The full team of students who attended the Midcoast Maine immersion included four medical students from UNE’s College of Ostepathic Medicine Emma Mason, Brandi Sargent, Cassidy Carpenter, Matthew Fiorillo; four pharmacy students from UNE’s College of Pharmacy Purvi Patel, Sara Stafford, Abby Golash, and Neva Gross; three students from UNE’s Nursing Department Heather Curran, Kurdistan Pishdary, and Molly Callanan; and two students from UNE’s College of Dental Medicine Jason Greenbaum and Katelyn Van Leir. You can read more on each students experience here.

The majority of the planning and coordination for the trip was provided by Jen Gunderman, MPH, assistant lecturer in UNE’s Westbrook College of Health Professions, and Ian Imbert, MPH, project coordinator of a four year Josiah Macy Jr. Foundation grant and staff member in UNE’s Center for Excellence in Health Innovation. Jen Van Deusen, M.Ed., Director of Curriculum for UNE’s College of Osteopathic Medicine, Stacey Thieme, DO, Director of UNE’s Preceptor Programs and faculty in UNECOM’s Department of Primary Care, Rachel King, DDS, MPH, Assistant Clinical Professor in UNE’s College of Dental Medicine, and Nancy Simpson, MSN, RN-BC, CNE, associate clinical professor in UNE’s Westerbook College of Health Professions, all attended and provided expertise and mentorship during the trip. Dora Anne Mills, MD, MPH, FAAP, Vice President of Clinical Affairs at UNE and director of UNE’s Center for Health Innovation helped develop the immersion.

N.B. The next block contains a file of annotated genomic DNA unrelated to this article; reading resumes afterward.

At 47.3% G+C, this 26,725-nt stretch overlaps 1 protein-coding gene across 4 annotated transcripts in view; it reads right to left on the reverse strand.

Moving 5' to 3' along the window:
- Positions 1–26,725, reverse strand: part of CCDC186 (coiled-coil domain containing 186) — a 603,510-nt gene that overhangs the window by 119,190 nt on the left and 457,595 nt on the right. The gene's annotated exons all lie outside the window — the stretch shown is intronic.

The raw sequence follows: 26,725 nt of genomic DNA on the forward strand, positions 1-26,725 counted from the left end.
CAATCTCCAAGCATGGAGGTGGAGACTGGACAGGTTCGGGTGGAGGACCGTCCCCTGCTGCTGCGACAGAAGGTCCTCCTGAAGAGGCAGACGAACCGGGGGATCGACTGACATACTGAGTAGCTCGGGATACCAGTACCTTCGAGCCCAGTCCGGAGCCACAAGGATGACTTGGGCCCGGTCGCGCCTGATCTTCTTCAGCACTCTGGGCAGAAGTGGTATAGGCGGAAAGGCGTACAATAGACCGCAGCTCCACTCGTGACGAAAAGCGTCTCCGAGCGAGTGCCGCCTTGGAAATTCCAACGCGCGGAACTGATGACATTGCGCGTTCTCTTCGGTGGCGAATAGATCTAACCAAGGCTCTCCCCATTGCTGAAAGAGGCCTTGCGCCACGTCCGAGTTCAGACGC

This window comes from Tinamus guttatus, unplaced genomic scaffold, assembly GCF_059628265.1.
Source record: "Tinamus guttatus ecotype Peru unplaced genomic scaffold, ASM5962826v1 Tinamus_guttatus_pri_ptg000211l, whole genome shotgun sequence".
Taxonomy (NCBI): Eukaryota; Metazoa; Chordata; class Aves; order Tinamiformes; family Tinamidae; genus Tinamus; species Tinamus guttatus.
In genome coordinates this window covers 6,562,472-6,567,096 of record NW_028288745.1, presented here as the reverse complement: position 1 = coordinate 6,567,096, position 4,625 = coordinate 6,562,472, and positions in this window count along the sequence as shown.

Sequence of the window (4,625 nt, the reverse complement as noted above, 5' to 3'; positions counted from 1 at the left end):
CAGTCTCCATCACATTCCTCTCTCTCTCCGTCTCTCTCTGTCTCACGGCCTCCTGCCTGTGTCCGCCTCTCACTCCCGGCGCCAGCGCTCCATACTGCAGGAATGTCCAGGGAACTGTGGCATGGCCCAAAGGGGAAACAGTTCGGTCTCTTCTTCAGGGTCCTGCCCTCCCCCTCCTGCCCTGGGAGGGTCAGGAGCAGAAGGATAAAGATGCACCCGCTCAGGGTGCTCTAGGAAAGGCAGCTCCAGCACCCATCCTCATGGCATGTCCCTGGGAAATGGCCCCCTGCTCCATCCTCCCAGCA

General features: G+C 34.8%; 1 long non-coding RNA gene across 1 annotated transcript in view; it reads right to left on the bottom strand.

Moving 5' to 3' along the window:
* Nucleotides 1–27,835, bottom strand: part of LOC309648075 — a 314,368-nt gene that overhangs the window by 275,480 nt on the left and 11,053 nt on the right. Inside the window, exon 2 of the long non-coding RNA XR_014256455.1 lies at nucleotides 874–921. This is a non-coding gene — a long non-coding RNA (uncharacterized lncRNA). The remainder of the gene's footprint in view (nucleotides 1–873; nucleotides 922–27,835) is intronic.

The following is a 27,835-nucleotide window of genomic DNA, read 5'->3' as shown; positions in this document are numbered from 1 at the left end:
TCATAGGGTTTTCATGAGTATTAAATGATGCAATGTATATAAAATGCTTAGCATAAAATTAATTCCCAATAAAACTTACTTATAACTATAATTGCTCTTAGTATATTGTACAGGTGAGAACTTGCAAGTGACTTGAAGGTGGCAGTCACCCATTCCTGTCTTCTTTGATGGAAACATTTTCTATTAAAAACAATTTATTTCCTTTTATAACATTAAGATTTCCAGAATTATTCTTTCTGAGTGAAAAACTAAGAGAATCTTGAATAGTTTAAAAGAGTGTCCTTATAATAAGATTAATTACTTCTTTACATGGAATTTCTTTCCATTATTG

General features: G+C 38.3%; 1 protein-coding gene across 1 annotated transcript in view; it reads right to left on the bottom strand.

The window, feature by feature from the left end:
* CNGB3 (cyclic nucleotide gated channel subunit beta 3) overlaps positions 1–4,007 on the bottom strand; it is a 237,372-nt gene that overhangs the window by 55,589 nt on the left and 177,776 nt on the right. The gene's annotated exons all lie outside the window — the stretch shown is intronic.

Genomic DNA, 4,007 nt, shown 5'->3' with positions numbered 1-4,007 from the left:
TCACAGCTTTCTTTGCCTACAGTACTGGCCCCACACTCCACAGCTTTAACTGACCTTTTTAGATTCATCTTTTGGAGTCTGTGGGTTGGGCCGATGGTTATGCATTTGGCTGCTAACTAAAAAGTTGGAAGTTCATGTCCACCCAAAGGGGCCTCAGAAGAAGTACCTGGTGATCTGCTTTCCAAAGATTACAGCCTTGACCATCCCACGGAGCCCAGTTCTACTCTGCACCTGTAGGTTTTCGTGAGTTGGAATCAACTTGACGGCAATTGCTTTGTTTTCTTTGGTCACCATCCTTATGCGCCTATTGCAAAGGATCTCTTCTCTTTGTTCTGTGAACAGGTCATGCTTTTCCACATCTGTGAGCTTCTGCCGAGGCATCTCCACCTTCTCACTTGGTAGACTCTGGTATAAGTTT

The trip was graciously supported by Maine’s Area Health Education Center (AHEC) and the Josiah Macy Jr. Foundation. The Maine AHEC has continued to prioritize experiential learning in rural communities for graduate healthcare students and their commitment to the rural health immersion proved to be invaluable for the success of the trip. The Josiah Macy Jr. Foundation grant that also helped fund the experience is a four-year grant awarded to UNE in 2015 from the Josiah Macy Jr. Foundation and aims to improve health care and education in rural areas.

FMI: Contact Ian Imbert, MPH, (207-221-4625 or iimbert@une.edu)